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“Initially George was adamant that we edit the action sequences silently – no sound effects, no music. The rhythm of the visuals has to work as best it can before being enhanced by sound and music. No hiding allowed. This also allows you to focus very intensely purely on the visuals and not be distracted by temp sound.  Once we have milked the picture edit, then great attention is paid to sound and how it can enhance the storytelling. It​’s not only in the high impact scenes but in the more subtle scenes for which sound adds another vital dimension. In the scene where Max meets the girls and the subsequent fight sequence, sound designer David White put a huge amount of work into the chain effects, the water effects and other Max ‘headspace’ sounds. The soundtrack knits the shots together and amplifies the whole immersive experience.”

Margaret Sixel on editing Mad Max: Fury Road (via a fantastic interview by The Screen Blog)


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“Editing this film was tough because there’s very little dialogue, which is how scenes are structured, so the options are endless. It was a relief to find a scene with dialogue. You cut them in a day. It’s ridiculously easy.”

Margaret Sixel on editing Mad Max: Fury Road

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George Miller’s POV Shots

A truck driver's POV on a barren desert mountain.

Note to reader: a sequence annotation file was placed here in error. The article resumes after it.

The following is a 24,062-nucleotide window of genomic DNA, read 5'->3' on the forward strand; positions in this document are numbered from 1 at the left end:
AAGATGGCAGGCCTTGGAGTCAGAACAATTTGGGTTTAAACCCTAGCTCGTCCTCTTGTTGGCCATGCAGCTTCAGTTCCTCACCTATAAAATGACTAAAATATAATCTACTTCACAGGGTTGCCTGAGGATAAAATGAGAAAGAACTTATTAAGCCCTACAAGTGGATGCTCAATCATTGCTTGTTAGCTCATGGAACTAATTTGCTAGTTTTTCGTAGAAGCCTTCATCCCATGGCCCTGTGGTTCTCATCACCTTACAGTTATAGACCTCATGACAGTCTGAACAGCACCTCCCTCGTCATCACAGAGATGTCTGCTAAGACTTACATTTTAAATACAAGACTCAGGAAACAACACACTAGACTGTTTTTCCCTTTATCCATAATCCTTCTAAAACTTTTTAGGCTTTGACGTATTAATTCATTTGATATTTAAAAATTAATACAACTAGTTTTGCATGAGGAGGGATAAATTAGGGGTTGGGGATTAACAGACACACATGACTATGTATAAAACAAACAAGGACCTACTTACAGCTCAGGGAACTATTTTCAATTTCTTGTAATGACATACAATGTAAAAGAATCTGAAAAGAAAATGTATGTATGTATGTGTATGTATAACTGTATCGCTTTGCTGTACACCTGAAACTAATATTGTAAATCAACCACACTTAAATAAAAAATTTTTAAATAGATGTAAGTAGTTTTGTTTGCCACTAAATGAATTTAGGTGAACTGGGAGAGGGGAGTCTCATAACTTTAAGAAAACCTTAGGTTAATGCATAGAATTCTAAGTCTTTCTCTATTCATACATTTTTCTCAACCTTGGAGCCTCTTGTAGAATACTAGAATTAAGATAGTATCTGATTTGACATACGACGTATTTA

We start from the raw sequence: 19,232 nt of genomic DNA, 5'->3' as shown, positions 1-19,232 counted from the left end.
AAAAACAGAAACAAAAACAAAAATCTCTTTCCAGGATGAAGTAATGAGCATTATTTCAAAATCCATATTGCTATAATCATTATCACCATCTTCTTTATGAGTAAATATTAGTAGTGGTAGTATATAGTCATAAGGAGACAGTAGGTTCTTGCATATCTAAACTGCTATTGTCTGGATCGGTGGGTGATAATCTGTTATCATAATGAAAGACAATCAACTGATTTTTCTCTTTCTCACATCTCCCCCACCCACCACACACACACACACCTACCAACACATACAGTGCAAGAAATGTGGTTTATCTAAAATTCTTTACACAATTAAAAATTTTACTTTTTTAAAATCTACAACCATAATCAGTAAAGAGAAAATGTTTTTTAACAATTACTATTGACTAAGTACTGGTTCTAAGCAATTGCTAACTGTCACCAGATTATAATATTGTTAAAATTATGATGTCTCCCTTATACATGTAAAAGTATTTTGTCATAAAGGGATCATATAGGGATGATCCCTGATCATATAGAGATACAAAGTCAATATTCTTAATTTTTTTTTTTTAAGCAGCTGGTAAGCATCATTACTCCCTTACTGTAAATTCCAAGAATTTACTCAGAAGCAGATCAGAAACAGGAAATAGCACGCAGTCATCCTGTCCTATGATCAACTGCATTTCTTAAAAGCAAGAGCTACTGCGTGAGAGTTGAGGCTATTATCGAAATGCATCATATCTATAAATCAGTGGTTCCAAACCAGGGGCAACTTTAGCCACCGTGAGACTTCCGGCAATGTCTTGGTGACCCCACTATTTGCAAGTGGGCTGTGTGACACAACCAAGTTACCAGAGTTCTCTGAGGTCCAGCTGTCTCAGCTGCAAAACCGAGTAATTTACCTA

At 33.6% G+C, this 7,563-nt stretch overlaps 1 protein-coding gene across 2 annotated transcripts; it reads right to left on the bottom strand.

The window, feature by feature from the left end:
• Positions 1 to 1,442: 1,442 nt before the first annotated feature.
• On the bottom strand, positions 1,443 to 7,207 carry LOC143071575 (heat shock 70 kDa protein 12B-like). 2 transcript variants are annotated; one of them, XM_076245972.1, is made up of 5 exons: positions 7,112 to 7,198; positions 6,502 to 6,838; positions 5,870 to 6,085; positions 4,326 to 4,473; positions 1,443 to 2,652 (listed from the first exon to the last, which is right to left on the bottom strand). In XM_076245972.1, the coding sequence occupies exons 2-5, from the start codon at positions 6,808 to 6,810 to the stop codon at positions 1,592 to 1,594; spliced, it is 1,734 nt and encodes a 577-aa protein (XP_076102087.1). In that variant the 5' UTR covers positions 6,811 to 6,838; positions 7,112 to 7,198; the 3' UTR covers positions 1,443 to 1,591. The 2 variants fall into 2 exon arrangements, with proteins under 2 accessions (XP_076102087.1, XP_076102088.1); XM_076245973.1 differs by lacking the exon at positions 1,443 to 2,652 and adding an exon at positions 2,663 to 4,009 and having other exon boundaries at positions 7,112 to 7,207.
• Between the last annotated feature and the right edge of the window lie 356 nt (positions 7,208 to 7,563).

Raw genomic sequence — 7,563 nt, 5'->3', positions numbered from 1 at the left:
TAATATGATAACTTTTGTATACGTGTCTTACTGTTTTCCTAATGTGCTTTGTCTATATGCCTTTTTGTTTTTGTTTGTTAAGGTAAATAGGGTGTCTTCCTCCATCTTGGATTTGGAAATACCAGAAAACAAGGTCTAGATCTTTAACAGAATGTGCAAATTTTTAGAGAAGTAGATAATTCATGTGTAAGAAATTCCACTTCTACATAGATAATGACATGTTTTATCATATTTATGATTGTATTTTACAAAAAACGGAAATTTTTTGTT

Screenshot from Rishi Kaneria’s supercut of Mad Max POV shots.

Filmmaker Rishi Kaneria put together this supercut of POV shots from the original Mad Max trilogy.  It’s a pretty red-hot editing job in its own right – I’ve probably watched it a dozen times for that combination of catchy mashup and ultraviolence – but it also shows how visceral and effective George Miller’s POV shots are for making the viewer part of the action.

What I haven’t seen anyone mention is how clear this supercut makes the genre differences between all the Mad Max films.  That’s a great trick George Miller pulled – there’s pretty clearly one eye and one aesthetic behind all these films, but they’re just as clearly not the same genre of action film.  Especially that first one: it’s got more  in common visually with Nicolas Roeg’s Walkabout than it does, say, Beyond Thunderdome.

Click through and take a look. Continue reading

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Behind the Scenes on Mad Max: Fury Road

Filming a car chase in the desert for Mad Max: Fury Road.

One of the glorious things about Mad Max: Fury Road was that it showed old-school movie-making can still kick ass and take names – not just keeping up with the CGI Joneses, but a shot over the bow before it surged forward and made the rest of the blockbuster field eat its wake.

This eighteen-minute compilation of raw footage from Mad Max: Fury Road shows just how much of the effects were done live.  It’s pretty exciting stuff, even without any cleanup or CGI.  Don’t get me wrong, CGI’s an art form, and can be a really beautiful one.  But there’s still a real freshness and immediacy to practical effects, and an incredible amount of skill goes into building and executing these effects.

See below for the full video. Continue reading